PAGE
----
Objections overruled. American lawyers love London

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The Independent Online

The much-hyped American visit wasn't quite the biggest invasion of Britain since the Second World War in the end, but it was pretty impressive nonetheless.

The much-hyped American visit wasn't quite the biggest invasion of Britain since the Second World War in the end, but it was pretty impressive nonetheless.

More than 3,500 US lawyers arrived in London with their families this week for the American Bar Association's (ABA) annual convention, and block-booked everything from theDome to the Tower of London.

Nine thousand in all stayed in 80 hotels, attended 225 law sessions and were invited to more than 100 dinners and receptions hosted by the British legal profession. And they attended the Queen Mother's 100th birthday pageant.

The numbers were big, but not nearly as big as in 1985, the last time the conference was held here, when 25,000 visited. The British tourist industry had estimated the Americans would spend about £3m.

Since the visit was tax deductible in the US and some were being funding by their firms, they are likely to have spent far more.

Famous British brands were falling over each other to cash in on the visit. The Royal jewellers Cartier, Liberty, and Harrods promised to give every delegate who visited one of their stores a "special gift". Burberrys, Austin Reed and Moss Bros offered them generous discounts.

Tony and Cherie Blair, Robin Cook, the Secretary of State for Foreign Affairs, and Jack Straw, the Home Secretary, all took time out of their schedules to speak to the lawyers. Lord Irvine of Lairg, the Lord Chancellor, even presented the the ABA with a copy of the Doomsday Book. Their gratitude was over the top - some thought it was the original.

The lawyers put Henry VIII on mock trial for marital misconduct and found George III guilty of terrorism against the American people. Madame Tussaud's and London Zoo were out, with the lawyers visited instead the London Eye, the Tate Modern and the Dome. They liked the Dome so much they booked it for a night at £130 a head.

The River Restaurant at the Savoy was a popular choice for lunch. The "Exotic Food Platter" of salmon with spring vegetables, brioche cobbler au gratin and petit fours went down particularly well.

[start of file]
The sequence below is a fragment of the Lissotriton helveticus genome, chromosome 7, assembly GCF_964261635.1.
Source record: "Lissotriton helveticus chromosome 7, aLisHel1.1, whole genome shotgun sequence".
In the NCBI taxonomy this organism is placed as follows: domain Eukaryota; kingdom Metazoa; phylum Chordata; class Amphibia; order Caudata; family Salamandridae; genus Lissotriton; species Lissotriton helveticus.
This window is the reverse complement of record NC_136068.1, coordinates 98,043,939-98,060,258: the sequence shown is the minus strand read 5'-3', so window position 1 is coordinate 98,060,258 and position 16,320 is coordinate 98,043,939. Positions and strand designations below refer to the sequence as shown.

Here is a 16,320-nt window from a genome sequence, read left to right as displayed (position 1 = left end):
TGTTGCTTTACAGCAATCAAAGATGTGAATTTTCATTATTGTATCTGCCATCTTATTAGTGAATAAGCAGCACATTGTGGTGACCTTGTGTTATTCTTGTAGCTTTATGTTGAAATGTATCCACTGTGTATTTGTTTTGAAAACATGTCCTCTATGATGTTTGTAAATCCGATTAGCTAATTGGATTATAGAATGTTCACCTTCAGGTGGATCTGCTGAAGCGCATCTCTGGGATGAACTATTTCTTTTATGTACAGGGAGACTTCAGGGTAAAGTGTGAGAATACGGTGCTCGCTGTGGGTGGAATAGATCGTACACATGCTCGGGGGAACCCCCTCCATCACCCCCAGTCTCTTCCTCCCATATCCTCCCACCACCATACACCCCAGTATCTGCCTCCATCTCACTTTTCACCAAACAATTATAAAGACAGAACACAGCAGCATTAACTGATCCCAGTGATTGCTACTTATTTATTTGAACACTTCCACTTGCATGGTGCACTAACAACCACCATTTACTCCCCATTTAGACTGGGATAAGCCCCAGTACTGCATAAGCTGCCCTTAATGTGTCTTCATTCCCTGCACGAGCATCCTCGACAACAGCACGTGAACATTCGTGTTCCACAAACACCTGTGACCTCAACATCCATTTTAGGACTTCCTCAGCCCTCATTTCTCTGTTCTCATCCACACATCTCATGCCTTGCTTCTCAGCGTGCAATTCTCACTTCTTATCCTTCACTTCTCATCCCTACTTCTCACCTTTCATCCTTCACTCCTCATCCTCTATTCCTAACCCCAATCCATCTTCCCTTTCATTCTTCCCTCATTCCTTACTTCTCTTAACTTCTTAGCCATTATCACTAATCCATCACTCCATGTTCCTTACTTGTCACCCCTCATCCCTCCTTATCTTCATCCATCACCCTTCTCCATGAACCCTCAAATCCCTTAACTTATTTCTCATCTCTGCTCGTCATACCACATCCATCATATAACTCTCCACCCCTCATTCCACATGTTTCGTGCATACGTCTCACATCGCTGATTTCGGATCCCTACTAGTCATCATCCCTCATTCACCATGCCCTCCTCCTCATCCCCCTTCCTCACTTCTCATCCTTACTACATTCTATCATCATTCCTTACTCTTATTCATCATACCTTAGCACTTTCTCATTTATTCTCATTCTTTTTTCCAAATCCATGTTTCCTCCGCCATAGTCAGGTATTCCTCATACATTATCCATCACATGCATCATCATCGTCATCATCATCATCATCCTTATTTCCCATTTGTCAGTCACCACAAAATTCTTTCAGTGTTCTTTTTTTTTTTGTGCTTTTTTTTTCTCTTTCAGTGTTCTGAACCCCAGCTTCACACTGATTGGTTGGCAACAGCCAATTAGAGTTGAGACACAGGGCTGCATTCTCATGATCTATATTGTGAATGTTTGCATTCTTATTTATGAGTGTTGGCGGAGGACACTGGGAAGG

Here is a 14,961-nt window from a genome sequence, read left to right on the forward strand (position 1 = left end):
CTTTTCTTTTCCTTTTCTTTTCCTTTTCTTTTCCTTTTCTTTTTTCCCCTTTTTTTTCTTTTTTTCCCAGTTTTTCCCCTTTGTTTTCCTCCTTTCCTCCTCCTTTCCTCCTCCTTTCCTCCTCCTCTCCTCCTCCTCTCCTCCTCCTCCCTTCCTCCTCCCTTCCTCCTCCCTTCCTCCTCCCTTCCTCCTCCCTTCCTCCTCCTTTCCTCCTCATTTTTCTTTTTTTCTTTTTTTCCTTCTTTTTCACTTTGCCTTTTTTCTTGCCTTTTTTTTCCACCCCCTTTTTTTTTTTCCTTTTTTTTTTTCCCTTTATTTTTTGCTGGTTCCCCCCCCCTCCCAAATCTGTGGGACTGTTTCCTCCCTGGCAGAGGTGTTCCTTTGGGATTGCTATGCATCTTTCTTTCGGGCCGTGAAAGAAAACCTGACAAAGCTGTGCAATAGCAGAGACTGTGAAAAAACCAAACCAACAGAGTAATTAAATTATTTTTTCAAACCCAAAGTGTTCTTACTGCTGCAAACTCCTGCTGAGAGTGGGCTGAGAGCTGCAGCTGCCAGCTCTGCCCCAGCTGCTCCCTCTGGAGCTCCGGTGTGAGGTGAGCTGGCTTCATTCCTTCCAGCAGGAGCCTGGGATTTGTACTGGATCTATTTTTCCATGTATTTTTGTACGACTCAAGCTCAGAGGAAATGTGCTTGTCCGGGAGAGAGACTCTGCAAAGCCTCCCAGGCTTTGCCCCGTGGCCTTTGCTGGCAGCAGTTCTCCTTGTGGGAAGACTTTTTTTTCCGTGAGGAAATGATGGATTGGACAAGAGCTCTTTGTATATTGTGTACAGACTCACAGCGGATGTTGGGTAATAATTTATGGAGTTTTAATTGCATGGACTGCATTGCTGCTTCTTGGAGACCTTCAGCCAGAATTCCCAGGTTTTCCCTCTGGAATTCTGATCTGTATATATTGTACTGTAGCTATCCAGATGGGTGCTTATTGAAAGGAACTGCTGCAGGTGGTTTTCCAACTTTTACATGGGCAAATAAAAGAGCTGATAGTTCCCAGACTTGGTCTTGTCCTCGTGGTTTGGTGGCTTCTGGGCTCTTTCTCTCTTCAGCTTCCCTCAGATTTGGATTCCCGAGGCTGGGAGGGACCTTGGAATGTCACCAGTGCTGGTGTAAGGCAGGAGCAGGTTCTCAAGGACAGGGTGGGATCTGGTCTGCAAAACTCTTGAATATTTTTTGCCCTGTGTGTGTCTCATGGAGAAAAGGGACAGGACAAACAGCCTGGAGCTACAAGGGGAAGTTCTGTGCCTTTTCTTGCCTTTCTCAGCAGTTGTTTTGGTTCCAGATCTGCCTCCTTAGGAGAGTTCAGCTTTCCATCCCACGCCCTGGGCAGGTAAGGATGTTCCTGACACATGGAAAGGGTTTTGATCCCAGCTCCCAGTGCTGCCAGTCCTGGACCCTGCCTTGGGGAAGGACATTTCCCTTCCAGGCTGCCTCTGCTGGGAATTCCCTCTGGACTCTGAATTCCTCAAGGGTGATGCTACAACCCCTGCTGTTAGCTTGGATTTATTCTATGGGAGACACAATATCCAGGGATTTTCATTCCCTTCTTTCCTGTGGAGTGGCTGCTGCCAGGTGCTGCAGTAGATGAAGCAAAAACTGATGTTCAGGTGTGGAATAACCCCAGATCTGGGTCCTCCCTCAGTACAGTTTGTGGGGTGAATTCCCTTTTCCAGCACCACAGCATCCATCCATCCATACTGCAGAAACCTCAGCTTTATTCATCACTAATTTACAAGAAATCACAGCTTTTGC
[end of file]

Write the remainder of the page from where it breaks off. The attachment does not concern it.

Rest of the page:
Leith's, the caterer for ABA's conference headquarters, estimated it had sold 1,500 cups of coffee in one café alone and many more soft drinks. "Most of it was decaffeinated coffee [£1.25 a cup] and sodas [£1]. But we sold a lot of iced teas and iced coffees," a spokesman said. "Our busiest day was Wednesday when the bomb threats stopped the city and [the lawyers] couldn't get any taxis." The conference ended on Thursday.

The visitors also came in search of history. On Thursday, 2,000 hired out the Tower of London and 40 of its beefeaters for £75,000. Legal London was predictably a very popular draw. Here the Lord Chancellor got in on the act, opening a courts gift shop the week before their round-the-clock tours of the Royal Courts of Justice.

The ABA took on an army of British staff to help their members negotiate their way around London. Their questions were said to have included: "What's the different between a Chelsea Pensioner and a Wimbledon Womble?"

Edward Blumberg, a medical malpractice trial lawyer from Miami, Florida, brought his wife and children over for the week. His 11-year-old son Beau was impressed by the medieval Inns of Court. The Blumbergs also went to Salisbury to see the Magna Carta and "witness the stirrings of democracy".

For the Blumbergs, the highlight of the visit was an invitation to a garden party at Buckingham Palace. "I saw the Queen, Prince Philip and Princess Ann," Mr Blumberg said. "Everywhere you looked there was someone important."

Judge Fred Rodgers, from Gilpin, Colorado, spent his spare time at the House of Lords. "They were only debating the future of manhole covers but I found it fascinating. And like a lot of parliaments they talk a lot without getting very much done."

The Robins family, from Los Angeles, put the Dome at the top of their sightseeing list. Brian Robins, aged 8, said: "The room where your body became 3-D" was the best thing he had ever seen. His father, Richard, a partner in a commercial law firm, was impressed by the London Eye.

Most of the participants seemed to know as much about the latest British attractions as the British. An attorney from New York said: "Only the British could design a bridge over a river which wobbles - and open something as fantastic as the Dome and criticise it for not making enough money."

The conference itself has a rocky history. In March, Hillary Clinton, who was to lead the lawyers, pulled out to concentrate on her election battle for the Mayor of New York. Many other attorneys followed suit and stayed at home. By April, fewer than 3,000 lawyers had registered to attend.

It was left to William Paul, the ABA president, to grasp the nettle. Last week he said that the drop in numbers would mean the £30m event would make a loss of up to £660,000. He blamed his colleagues' absence on London prices, Britain no longer being a novelty draw, and work commitments in the United States.

That, of course, proved to be only half the story.

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